As the sun rises, Shrek begins to fade from existence. But Fiona, having fallen in love with him, kisses Shrek just before he disappears, thereby voiding the contract and restoring Shrek to his world, just before he lashed out at the party. Shrek embraces his friends and family with a newfound appreciation for everything he has, truly living happily forever after.

As a fan of Shrek I enjoyed every bit of this film and was even the music. Lots of fight scenes to keep me interested, slapstick comedy, and a good story and ending to wrap everything up. If you like the first couple of Shrek films get this. It definitely makes up for the third film. Get it and enjoy.

REVIEW: WHAT HAPPENS IN VEGAS

 

CAST

Cameron Diaz (Bad Teacher)
Ashton Kutcher (Two and a Half Men)
Zach Galifianakis (The Hangover)
Rob Corddry (Warm Bodies)
Lake Bell (No Strings Attached)
Queen Latifah (Bringing Down The House)
Krysten Ritter (Jessica Jones)
Jason Sudeikis (Horrible Bosses)
Treat Williams (Skeletons in The Closet)
Dennis Farina (Get Shorty)
Dennis Miller (Emerald City)
Amanda Setton (The Crazy Ones)

In New York City, high-strung equity trader Joy Ellis McNally (Cameron Diaz) is dumped by her fiancé at a surprise birthday party she throws for him. At the same time, easy-going carpenter Jack Fuller (Ashton Kutcher) is fired from his job by his father, Jack, Sr. (Treat Williams). Both become emotionally distraught and, with best friends Toni “Tipper” (Lake Bell), a bartender, and Jeff “Hater” (Rob Corddry), a lawyer, take a debauched trip to Las Vegas. Joy and Jack meet by chance when they are given the same hotel room because of a computer error. After clearing up the misunderstanding and receiving upgraded rooms and coupons to various clubs, they party and drink together and end up getting married. The next morning, they realize it was a mistake and decide to divorce.

Before they do so, Jack uses a quarter Joy gives him in a slot machine. He hits a three million dollar jackpot and Joy reminds Jack that they are married and hence, she is entitled to half of the money. The couple return to New York, where they attempt to divorce. The judge (Dennis Miller) declares that the couple cannot divorce until they attempt to co-exist for six months, while attending weekly sessions with a marriage counselor (Queen Latifah). If they work at the marriage but still want to divorce after six months, each will be permitted to keep half the winnings. If either party does not cooperate, the money will be tied up in litigation by the judge.
The newlyweds devise more and more cunning schemes to undermine each other, such as Jack telling Joy that their counseling session is canceled to prove she’s not committed, and Joy inviting girls to their apartment to try to get Jack to cheat on her, throwing a party where Jack’s friend Dave shows up. Jack gives Joy’s ex-fiancé, Mason (Jason Sudeikis), her engagement ring back without Joy knowing. At Joy’s job retreat, Jack and Joy find themselves developing an unexpected attraction to one another and they soon realize that being with each other has brought out the best in both of them. After they get back from the retreat, it’s time for the judge to decide what happens to the money. On her way to the hearing, Joy sees her ex-fiancé Mason and he tells her that he wants her back. He gives her back the engagement ring and tells her that she is good enough for him. Joy realizes that Jack set her up to get back with him, therefore cheating on him and letting Jack keep the money. Joy walks away from Mason and goes to the hearing. At the hearing, their marriage counselor testifies that the couple truly tried to work on their marriage. The judge decides that they will split the remaining 1.4 million dollars (after taxes, bills Joy ran up, and money Jack spent on his new woodworking business). Joy tells the judge she doesn’t want any money and gives the engagement ring to Jack, telling him she officially doesn’t want anything from him. Jack realizes she knows that he talked to Mason.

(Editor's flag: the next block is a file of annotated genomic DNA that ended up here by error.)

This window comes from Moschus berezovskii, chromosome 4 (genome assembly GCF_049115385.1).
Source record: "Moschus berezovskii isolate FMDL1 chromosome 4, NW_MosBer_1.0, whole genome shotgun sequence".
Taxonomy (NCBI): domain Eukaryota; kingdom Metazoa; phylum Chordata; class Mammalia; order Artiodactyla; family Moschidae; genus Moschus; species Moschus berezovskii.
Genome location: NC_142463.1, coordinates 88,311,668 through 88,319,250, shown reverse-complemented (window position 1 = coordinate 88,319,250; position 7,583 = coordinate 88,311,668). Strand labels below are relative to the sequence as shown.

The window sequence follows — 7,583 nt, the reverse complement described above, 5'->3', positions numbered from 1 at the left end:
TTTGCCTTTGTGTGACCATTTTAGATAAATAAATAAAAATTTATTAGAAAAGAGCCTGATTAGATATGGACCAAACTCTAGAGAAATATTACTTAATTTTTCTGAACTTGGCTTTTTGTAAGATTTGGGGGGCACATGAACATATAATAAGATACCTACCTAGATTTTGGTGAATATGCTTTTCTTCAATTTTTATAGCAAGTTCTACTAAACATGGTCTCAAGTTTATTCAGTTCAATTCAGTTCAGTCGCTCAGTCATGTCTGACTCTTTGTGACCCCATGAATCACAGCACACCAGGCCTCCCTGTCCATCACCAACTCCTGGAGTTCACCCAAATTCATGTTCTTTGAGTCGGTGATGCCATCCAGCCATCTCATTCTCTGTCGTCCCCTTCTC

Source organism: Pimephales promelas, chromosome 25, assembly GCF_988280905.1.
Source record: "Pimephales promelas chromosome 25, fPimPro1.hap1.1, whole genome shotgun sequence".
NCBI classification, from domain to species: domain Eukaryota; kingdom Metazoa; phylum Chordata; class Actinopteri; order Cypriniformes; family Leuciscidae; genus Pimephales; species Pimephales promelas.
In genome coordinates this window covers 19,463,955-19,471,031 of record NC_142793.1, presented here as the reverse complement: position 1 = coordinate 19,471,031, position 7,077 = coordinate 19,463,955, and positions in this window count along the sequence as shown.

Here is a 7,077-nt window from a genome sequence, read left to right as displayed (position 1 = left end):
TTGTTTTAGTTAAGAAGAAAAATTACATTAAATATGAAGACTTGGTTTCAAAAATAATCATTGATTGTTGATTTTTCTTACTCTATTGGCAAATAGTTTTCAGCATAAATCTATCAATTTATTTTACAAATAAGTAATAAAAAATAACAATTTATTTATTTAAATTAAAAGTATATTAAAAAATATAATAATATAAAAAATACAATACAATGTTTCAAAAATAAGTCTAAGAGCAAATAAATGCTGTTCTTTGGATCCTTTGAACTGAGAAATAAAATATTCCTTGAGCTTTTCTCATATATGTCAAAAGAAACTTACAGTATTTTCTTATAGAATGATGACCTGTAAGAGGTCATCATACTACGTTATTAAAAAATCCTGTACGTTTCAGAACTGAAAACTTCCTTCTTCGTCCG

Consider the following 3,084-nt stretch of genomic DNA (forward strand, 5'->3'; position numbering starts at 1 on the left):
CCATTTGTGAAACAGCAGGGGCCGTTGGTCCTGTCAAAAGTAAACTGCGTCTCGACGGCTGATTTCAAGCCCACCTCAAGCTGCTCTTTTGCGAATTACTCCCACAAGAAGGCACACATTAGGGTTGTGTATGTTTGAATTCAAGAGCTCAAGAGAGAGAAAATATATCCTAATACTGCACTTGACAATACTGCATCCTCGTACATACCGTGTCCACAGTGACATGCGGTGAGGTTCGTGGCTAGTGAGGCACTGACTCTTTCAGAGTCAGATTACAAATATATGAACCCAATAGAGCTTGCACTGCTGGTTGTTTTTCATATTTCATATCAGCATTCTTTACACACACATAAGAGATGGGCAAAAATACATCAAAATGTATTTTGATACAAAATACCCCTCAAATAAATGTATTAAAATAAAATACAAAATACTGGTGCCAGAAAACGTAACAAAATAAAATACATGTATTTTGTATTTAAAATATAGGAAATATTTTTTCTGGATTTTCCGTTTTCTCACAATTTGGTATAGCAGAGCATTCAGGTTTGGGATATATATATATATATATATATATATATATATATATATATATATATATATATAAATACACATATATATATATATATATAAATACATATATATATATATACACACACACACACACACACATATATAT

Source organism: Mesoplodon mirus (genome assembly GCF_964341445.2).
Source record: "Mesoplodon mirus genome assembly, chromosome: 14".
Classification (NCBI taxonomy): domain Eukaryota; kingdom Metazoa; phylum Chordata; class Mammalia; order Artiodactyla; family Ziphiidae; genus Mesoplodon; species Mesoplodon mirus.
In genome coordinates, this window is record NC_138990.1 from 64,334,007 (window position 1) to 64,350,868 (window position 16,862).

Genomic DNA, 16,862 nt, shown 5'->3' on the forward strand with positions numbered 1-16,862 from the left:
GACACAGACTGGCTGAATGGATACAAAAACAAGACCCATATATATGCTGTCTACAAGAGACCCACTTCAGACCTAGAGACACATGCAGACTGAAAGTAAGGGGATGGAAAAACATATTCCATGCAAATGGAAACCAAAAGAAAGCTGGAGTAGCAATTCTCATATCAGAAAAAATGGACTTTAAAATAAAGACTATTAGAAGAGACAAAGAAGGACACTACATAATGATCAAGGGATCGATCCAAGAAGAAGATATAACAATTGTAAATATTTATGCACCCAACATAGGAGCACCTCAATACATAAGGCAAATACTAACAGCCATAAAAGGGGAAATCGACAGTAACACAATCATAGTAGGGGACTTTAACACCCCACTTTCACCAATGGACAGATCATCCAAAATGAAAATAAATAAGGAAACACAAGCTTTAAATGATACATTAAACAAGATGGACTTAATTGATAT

Joy gets the promotion she’d been working for, but tells her boss she would rather be happy doing nothing than doing something she hates and being miserable. Jack talks to his parents and they tell him it looks like he and Joy are in love. Realizing his mistake, he goes to find her. Tipper tells Jack that she quit her job and that nobody knows where she is. He has a suspicion that she has gone to a beach (Fire Island, New York) that she told him about, the only place that makes her feel truly happy. Jack asks her to be his wife (again) and she says yes. As the two embrace, Joy says that she quit her job and has no idea what she’s going to do. Jack reminds her that they have a lot of money between them. Joy states that they hit the jackpot, to which Jack replies that he certainly did (referring to both the money and to Joy).